Millennial men want parental equality – will anyone let them have it?

With more men caring for children and homes, it's clear that women aren't the only ones to suffer from biased cultural expectations. One writer with the Guardian explores whether it's possible to have it all -- a career, a relationship, and kids -- for millennial men. - I am not sure when I get to say I am a man, even though I am 23. The perpetual adolescence I am living through has made me suspicious. It’s not that I want to become a Man with a capital M, a bare-chested, sexually aggressive cliche, but I do want to be a dad. I want a good career, a loving relationship and a family in which I am both a homemaker and provider. But is that a realistic aspiration? Can millennial men really have it all?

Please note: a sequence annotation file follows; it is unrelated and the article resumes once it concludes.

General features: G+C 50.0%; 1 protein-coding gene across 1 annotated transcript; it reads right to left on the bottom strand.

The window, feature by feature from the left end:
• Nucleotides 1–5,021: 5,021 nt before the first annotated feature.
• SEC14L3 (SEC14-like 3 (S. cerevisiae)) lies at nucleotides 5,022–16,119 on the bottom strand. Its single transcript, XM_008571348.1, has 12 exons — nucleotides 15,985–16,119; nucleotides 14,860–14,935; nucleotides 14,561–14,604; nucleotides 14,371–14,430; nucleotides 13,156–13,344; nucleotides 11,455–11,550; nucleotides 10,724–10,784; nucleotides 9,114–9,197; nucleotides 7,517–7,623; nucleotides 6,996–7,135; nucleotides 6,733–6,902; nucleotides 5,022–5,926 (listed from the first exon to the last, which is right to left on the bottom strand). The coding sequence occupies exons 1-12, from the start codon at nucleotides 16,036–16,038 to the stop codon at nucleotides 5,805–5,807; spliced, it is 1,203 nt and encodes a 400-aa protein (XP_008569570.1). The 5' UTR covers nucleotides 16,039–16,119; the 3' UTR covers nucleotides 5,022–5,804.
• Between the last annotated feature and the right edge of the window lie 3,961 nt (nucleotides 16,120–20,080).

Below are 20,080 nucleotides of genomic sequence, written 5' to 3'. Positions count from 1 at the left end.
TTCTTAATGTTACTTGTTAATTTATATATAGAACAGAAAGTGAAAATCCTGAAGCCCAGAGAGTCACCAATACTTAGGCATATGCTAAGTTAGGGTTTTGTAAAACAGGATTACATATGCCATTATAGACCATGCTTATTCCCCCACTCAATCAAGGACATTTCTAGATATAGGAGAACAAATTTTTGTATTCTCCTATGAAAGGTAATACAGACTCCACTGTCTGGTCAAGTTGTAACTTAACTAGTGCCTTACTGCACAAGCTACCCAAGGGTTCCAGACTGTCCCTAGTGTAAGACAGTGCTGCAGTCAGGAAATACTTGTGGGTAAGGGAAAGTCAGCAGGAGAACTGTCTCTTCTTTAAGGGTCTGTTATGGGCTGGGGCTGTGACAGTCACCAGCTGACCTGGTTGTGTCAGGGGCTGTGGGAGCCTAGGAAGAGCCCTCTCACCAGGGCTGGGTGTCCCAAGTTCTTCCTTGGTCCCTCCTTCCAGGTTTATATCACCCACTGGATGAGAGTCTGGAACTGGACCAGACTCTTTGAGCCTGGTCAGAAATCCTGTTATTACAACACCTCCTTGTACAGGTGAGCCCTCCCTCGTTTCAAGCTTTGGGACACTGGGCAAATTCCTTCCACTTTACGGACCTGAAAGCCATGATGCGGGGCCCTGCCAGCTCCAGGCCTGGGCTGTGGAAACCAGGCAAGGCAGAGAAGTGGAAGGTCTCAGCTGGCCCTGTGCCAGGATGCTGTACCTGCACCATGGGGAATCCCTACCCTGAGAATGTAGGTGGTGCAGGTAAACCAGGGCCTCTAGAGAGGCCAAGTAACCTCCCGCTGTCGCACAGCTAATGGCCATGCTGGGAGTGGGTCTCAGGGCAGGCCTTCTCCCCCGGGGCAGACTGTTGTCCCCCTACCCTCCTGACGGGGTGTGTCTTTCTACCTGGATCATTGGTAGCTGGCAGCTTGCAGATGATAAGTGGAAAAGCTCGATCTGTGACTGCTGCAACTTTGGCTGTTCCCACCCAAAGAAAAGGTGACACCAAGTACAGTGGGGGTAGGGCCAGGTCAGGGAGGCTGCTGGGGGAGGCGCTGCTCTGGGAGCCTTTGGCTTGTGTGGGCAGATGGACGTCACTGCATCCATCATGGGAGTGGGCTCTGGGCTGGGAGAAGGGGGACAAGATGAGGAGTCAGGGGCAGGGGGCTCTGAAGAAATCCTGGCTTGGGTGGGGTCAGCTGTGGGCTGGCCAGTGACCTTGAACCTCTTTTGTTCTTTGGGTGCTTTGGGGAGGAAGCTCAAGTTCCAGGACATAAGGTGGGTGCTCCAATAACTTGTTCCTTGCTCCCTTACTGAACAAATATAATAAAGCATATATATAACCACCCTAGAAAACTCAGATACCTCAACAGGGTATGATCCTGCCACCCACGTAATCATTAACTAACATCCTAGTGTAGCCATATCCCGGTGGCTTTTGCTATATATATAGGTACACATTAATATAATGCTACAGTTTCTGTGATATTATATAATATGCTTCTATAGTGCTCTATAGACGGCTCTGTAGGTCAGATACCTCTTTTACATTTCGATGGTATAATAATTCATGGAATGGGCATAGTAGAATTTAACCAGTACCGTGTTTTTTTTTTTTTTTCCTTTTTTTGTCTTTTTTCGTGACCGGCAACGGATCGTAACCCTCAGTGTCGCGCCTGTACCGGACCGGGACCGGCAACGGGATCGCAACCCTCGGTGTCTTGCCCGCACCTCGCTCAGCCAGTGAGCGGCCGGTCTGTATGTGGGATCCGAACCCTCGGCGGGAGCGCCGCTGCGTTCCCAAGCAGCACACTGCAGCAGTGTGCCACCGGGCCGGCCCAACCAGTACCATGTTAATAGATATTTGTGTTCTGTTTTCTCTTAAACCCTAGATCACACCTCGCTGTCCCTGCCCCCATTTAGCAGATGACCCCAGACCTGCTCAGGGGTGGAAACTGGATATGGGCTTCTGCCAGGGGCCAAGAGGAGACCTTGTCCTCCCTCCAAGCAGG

Take a glance at the British Social Attitudes survey, and it might seem as if the British public still supports the traditional family model. But look more closely, and it’s clear that change is coming. When asked whether they agree with the statement: “A man’s job is to earn money; a woman’s job is to look after the home and family”, only 4% of men and women aged 18 to 25 agreed. There was little difference between the genders. Attitudes toward parental leave reveal a similar change. Asked whether paid leave should be divided between the mother and father, 44% of those aged 18 to 25, and 26% of those aged 26 to 35, agreed that it should, compared with just 13% of over-65s. Yes, baby boomers, your kids turned out all right. But we can’t start celebrating just yet.

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